10 Films from the 21st Century that the Critics Cruelly Ignored

Last week the BBC released a list of the Top 100 Films of the 21st Century, polled from 180 critics from across the globe. The list featured many great and inspired films from the past 16 years with David Lynch’s Mulholland Drive coming out on top. But here at HeadStuff we felt there were some glaring omissions so we have put together a list of 10 films, in no particular order, that were cruelly excluded from the coveted Top 100 and make an argument for their inclusion.

Cloud Atlas (2012)

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On paper, a film adaptation of Cloud Atlas sounds like a recipe for a disaster. David Mitchell’s novel of the same name spans countless centuries, with six intertwining narratives taking us from the 19th century up until the year 2321. It is a book that has no strict genre, operating simultaneously as a period drama, a comedy, a science-fiction epic, and a post-apocalyptic nightmare. Undoubtedly a difficult piece to construct coherently in book form, it would seem near impossible to mimic it through film, wherein you have to deal with multiple actors, a soundtrack, and cinematography that must adhere to a single vision. And how can you maintain a coherent style in a film with multiple genres?

Cloud Atlas does not just succeed in this regard, it triumphs, with the film’s ambition acting as its biggest draw. Directed by Tom Tykwer, and Lana and Lilly Wachowski, the film uses visual motifs and audio cues to link its six narratives, each one acting as a reshaping of the last. Actors appear and reappear in various costume and make-up changes throughout its multiple segments. So although the narrative jumps between genre and time, these links offer stability – making each story and retelling seem simultaneously fresh and familiar. With a sweeping, beautiful soundtrack thrown in for good measure, Cloud Atlas pushes the medium of cinema to its very limits, and exhibits the potential it has for communicating grand ideas. Truly it is one of the best films of the last sixteen years, if not the most ambitious. David Monaghan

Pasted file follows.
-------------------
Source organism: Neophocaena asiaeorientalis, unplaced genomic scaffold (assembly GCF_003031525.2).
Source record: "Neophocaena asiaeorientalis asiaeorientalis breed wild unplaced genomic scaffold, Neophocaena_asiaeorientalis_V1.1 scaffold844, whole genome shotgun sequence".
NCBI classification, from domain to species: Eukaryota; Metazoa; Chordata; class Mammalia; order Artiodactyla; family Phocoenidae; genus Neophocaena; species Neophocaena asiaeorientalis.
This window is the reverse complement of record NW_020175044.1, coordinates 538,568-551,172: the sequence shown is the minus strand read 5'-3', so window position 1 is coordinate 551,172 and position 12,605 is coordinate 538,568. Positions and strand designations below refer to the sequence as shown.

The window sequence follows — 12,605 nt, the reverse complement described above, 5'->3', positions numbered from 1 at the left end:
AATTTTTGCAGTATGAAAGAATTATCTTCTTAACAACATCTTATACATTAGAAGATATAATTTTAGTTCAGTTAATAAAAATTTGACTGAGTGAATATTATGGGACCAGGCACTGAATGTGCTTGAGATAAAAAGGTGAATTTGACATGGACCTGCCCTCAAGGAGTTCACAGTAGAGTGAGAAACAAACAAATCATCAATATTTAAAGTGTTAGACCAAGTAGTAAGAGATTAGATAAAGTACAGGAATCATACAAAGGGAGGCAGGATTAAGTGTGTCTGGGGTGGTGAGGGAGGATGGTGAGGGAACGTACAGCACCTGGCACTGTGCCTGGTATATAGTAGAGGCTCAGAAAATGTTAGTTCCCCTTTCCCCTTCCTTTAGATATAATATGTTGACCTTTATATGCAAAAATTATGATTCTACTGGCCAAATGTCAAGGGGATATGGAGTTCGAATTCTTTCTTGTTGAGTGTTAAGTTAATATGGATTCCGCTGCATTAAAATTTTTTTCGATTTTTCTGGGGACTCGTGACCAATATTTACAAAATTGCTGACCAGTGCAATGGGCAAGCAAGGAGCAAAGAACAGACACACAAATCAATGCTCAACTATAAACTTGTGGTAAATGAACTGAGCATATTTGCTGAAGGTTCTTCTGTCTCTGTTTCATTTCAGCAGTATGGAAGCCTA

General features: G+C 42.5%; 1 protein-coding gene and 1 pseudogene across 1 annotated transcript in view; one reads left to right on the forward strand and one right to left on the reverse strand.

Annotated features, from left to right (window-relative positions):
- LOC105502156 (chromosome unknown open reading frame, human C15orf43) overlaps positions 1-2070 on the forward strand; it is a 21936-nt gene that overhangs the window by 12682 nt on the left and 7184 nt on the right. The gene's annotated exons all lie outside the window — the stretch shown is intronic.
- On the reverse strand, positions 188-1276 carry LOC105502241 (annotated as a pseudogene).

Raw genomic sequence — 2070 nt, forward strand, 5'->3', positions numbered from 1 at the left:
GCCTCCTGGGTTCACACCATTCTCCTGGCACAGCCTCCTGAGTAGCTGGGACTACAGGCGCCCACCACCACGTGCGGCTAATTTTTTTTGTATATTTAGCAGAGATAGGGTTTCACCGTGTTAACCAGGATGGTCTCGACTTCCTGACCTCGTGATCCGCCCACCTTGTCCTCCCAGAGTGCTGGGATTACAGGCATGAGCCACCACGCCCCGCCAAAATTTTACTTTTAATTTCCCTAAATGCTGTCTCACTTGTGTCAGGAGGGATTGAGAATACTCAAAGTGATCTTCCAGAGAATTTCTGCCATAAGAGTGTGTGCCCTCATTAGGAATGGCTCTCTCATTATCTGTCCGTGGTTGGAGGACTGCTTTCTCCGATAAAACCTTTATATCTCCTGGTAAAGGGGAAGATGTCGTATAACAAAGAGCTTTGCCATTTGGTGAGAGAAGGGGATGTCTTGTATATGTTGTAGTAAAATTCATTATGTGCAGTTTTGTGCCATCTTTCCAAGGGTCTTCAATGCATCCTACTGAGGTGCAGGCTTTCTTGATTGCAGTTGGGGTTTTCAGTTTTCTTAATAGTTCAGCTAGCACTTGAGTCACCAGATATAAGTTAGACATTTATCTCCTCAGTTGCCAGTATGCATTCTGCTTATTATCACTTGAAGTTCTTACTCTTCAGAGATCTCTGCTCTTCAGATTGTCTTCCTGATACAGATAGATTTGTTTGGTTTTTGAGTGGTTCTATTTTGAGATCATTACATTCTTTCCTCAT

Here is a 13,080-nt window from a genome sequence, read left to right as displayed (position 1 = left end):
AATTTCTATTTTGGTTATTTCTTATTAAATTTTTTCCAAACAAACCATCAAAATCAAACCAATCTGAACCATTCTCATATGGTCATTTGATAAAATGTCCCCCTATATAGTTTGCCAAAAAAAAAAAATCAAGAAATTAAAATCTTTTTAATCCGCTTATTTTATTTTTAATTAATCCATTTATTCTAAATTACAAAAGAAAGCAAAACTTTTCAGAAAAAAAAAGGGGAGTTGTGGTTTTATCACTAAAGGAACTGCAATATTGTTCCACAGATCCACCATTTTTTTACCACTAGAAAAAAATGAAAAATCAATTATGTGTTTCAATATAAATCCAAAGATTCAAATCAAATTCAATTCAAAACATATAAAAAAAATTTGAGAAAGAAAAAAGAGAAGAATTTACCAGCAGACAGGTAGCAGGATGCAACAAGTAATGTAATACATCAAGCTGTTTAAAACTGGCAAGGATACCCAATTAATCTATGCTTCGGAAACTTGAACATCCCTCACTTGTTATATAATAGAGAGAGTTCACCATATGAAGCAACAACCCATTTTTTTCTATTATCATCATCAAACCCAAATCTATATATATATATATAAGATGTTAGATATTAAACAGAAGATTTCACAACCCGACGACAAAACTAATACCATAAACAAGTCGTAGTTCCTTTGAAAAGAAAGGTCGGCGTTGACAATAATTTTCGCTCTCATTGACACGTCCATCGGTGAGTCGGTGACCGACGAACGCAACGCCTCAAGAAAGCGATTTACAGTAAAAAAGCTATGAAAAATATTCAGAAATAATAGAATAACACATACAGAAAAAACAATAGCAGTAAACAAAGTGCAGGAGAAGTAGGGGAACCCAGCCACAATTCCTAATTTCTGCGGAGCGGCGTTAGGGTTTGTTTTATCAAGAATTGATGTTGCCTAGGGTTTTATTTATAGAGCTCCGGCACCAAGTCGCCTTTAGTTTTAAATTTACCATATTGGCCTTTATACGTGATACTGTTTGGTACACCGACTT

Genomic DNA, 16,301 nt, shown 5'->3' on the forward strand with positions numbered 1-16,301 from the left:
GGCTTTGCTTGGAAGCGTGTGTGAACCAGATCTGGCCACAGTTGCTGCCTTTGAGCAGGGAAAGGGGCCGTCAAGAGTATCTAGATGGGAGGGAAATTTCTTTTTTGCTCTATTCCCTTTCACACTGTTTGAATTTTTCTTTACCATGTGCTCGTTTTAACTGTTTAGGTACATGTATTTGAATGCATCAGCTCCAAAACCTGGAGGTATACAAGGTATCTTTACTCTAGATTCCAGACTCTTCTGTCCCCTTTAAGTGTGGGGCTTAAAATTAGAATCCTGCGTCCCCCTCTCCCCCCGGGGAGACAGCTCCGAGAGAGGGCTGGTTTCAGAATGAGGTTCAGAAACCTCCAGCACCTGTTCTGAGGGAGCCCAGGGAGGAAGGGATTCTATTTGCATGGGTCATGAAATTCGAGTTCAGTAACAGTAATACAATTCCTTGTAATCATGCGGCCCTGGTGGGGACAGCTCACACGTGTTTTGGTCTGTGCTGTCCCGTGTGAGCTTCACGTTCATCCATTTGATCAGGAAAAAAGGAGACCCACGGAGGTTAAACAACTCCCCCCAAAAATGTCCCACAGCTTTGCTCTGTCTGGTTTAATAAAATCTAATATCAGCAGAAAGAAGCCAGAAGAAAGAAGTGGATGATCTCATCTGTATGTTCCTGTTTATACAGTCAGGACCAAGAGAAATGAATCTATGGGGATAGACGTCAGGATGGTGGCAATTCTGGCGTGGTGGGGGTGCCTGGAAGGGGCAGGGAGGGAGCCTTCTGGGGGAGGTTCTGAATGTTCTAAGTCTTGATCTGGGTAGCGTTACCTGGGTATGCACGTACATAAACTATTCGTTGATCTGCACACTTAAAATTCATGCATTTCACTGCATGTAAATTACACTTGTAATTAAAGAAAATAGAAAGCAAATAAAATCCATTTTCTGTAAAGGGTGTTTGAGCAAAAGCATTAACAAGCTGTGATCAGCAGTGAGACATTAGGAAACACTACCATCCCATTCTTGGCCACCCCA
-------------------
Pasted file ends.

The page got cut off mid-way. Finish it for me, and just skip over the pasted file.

Dogtooth (2009)

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Dogtooth from director Yorgos Lanthimos. Source

Before The Lobster, Yorgos Lanthimos breakout movie told the story of three adult siblings (two female, one male) who have never left their family home and have no outside contact*. Their domineering parents have kept them isolated and infantilised, spending their days playing childish games, making up words and, in the case of the son, having sex with a prostitute the father ships in and out. They are told, among other things, that you naturally leave home when your ‘dogteeth’ (canines) fall out upon reaching adulthood.